Dermoscopic colocalization of vitiligo vulgaris and chronic plaque psoriasis
How to cite this article: Sharma P, Bansal S, Chanana C, Sharma S. Dermoscopic colocalization of vitiligo vulgaris and chronic plaque psoriasis. CosmoDerma 2022;2:44.
Chronic plaque psoriasis is an inflammatory disorder occurring due to complex interaction of genetic and environmental factors leading to immune-related cytokine dysregulation causing abnormal epidermal proliferation while vitiligo is an autoimmune disorder where destruction of epidermal melanocytes causes macular depigmentation.
Despite being previously documented in the literature, colocalization of vitiligo and psoriasis is still a rare occurrence. Several research has looked into a common underlying etiology, but have mainly attributed their coexistence to coincidence.
We present a patient with colocalized psoriasis and vitiligo with not only clinical and histological overlap but also a dermoscopic overlap, which has never been documented before, to our knowledge.
A 60-year-old female with a long-standing history of stable vitiligo vulgaris presented with multiple, itchy, scaly, and raised red lesions mostly localized to patches of vitiligo on her trunk, elbow, and neck, for the last 4-5 years. She had a family history of vitiligo with no comorbid medical or surgical conditions.
On examination, multiple scaly erythematous indurated plaques of varying sizes were colocalized with patches of vitiligo over her lower back [Figure 1a and 1b], elbow and nape of the neck, and also present separately over her mid to lower back. Examination of mucosa, nails, and joints was normal.
Dermoscopy revealed the homogenous distribution of red dotted and glomerular vessels against a pink background and white scales along with white structureless areas showing loss of pigment network with trichrome border and amoeboid borders at a few places [Figure 2a and 2b].
A biopsy revealed orthokeratosis, confluent parakeratosis with neutrophilic collections in stratum corneum and spinosum, psoriasiform hyperplasia, dilated blood vessels, suprapapillary thinning, and perivascular lymphohistiocytic infiltrate in upper dermis on H&E staining [Figure 3a], along with loss of melanocytes using special stain; Masson Fontana [Figure 3b].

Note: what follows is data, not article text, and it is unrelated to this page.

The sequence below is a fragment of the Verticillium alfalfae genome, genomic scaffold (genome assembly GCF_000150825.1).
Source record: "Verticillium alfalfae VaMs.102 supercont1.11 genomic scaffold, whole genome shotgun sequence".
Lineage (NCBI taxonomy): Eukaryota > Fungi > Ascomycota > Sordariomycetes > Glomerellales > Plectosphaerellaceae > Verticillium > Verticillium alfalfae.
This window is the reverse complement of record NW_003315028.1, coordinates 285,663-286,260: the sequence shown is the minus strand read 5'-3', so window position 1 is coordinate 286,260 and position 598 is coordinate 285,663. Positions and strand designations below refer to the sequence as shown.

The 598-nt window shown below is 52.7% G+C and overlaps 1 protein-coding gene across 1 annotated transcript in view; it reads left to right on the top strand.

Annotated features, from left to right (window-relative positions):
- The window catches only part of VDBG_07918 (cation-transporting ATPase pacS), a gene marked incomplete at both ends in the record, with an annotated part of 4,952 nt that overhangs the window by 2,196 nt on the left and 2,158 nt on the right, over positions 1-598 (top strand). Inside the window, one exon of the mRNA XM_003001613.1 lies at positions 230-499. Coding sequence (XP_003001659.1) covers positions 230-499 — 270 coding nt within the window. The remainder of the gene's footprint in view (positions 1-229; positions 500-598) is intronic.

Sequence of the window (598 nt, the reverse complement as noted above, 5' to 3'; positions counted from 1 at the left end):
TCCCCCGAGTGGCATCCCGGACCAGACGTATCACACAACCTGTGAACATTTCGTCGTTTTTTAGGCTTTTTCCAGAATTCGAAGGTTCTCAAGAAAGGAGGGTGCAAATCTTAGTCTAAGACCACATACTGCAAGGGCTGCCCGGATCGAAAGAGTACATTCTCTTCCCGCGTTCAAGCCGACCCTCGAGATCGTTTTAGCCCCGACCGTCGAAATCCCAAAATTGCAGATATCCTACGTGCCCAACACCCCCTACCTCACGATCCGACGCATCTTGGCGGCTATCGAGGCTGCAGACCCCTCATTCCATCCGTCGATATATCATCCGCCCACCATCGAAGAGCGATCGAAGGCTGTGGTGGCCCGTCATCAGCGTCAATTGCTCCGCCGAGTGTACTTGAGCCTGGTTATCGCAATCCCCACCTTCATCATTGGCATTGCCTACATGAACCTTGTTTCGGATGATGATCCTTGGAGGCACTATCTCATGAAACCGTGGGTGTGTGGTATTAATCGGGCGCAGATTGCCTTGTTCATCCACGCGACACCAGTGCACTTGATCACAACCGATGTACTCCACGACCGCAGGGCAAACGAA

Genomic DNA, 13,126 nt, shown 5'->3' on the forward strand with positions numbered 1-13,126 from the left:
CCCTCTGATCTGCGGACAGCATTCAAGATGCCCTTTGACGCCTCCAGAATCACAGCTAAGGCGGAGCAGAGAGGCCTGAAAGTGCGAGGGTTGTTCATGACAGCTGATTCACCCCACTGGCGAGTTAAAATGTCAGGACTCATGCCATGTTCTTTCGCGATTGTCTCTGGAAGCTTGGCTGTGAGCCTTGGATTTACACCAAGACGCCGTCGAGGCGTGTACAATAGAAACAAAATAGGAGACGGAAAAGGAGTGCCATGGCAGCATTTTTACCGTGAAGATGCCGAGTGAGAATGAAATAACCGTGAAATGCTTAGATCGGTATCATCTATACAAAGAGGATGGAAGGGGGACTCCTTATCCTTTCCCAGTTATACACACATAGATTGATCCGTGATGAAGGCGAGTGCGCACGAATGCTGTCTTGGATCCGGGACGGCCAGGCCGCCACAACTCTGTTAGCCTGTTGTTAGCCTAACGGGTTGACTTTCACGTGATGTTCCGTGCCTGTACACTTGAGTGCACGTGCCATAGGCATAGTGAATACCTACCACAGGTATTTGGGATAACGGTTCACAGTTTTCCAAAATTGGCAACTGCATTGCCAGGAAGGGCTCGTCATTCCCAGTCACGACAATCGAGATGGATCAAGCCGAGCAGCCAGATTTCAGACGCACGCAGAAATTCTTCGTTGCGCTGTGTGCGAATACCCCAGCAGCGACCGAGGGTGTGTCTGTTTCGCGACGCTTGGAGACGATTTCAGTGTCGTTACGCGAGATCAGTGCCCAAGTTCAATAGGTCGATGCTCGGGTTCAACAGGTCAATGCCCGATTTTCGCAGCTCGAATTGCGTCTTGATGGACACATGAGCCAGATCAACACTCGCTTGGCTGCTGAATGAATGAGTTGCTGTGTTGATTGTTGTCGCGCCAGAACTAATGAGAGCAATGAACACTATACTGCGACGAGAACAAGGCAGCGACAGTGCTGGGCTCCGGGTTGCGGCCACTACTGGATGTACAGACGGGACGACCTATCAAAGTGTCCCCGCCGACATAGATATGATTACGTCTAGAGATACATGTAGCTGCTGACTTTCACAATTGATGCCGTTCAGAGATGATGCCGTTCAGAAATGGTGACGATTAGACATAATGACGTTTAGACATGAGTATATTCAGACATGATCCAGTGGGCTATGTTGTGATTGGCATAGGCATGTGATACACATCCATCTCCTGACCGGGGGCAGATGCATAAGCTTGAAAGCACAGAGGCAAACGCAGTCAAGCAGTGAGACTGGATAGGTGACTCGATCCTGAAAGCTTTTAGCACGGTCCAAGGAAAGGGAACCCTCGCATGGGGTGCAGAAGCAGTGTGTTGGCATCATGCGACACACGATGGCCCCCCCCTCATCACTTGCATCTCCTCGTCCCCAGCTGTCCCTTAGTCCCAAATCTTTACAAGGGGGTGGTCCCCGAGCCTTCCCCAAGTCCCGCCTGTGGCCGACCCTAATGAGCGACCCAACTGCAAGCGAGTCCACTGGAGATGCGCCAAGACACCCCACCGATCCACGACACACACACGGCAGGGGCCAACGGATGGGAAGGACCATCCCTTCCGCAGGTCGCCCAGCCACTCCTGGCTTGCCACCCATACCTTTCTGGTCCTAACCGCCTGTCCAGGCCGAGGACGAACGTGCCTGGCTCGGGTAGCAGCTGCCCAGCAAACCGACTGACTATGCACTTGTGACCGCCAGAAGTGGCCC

All screening investigations for metabolic syndrome were within normal limits.
The patient was diagnosed with a case of colocalized vitiligo and psoriasis based on clinical, dermoscopic, and histopathological evaluation.
The diagnosis of both vitiligo and psoriasis is primarily clinical, with dermoscopy used as an auxiliary tool. Common dermoscopic features of psoriasis are red dots/globules, in a regular distribution along with diffuse white scales against a pinkish background. For vitiligo, dermoscopic features include loss of pigment and altered pigment network. Specific morphological patterns like starburst, comet tail, trichrome, and salt and pepper patterns have also been described.
Our case showed overlapping clinical as well as dermoscopic features, also confirmed by histopathology.
Currently, there are few studies investigating a common etiological link between psoriasis and vitiligo which could simply be a coincidence, but it has been hypothesized that people with one immune-mediated inflammatory condition are more likely than controls to have another.
A recent meta-analyses by Yen et al. found that when compared with controls, psoriasis patients were 2.29-fold more likely to have vitiligo, while vitiligo patients were 3.43-fold more likely to be diagnosed with psoriasis.
T-helper1 and T-helper17 pathways have been proposed as a source of hyperactive cellular response in both to explain a similar cell-mediated immune pathology.
Bassiouny et al. indicated that IL-17A levels in serum and lesional skin were higher in vitiligo patients, correlating with disease severity and duration. Also, greater numbers of IL-17A-producing cells were discovered in colocalized psoriasis-vitiligo lesions in a recent study.
In addition, increased levels of Tumor Necrosis Factor-alpha have been observed in perilesional skin of vitiligo patients, as well as in psoriatic lesions.
A case-control study of 463 vitiligo patients by Arunachalam et al. found that 27 patients had concomitant psoriasis (two had colocalized disease). Inflammatory-type vitiligo and a positive family history of cardiovascular disease were the greatest predictors of concurrent psoriasis, implying shared inflammatory pathways and genetic susceptibility between psoriasis, vitiligo, and cardiovascular morbidity.
Last but not the least, a treatment overlap supports the hypothesis of a close relationship between the two, as evidenced by promising preliminary results for tofacitinib’s effectiveness in both. In psoriasis it acts by inhibiting activation of JAK/STAT-dependent cytokines, blocking Th17 activation and IL-17 production, and in vitiligo by reducing IFNγ and JAK-STAT mediated destruction of melanocytes by T cells.
To conclude, this is a rare case with vitiligo and psoriasis colocalizing, and the first to emphasize the dermoscopic overlap, prompting us to investigate a relationship that could have substantial treatment implications and their association with systemic autoimmune diseases which will also aid in screening, including markers of cardiovascular risk. Several theories have been proposed to explain their coexistence, but more research is needed to determine the common pathways that cause these disorders to coexist and colocalize.
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There are no conflicts of interest.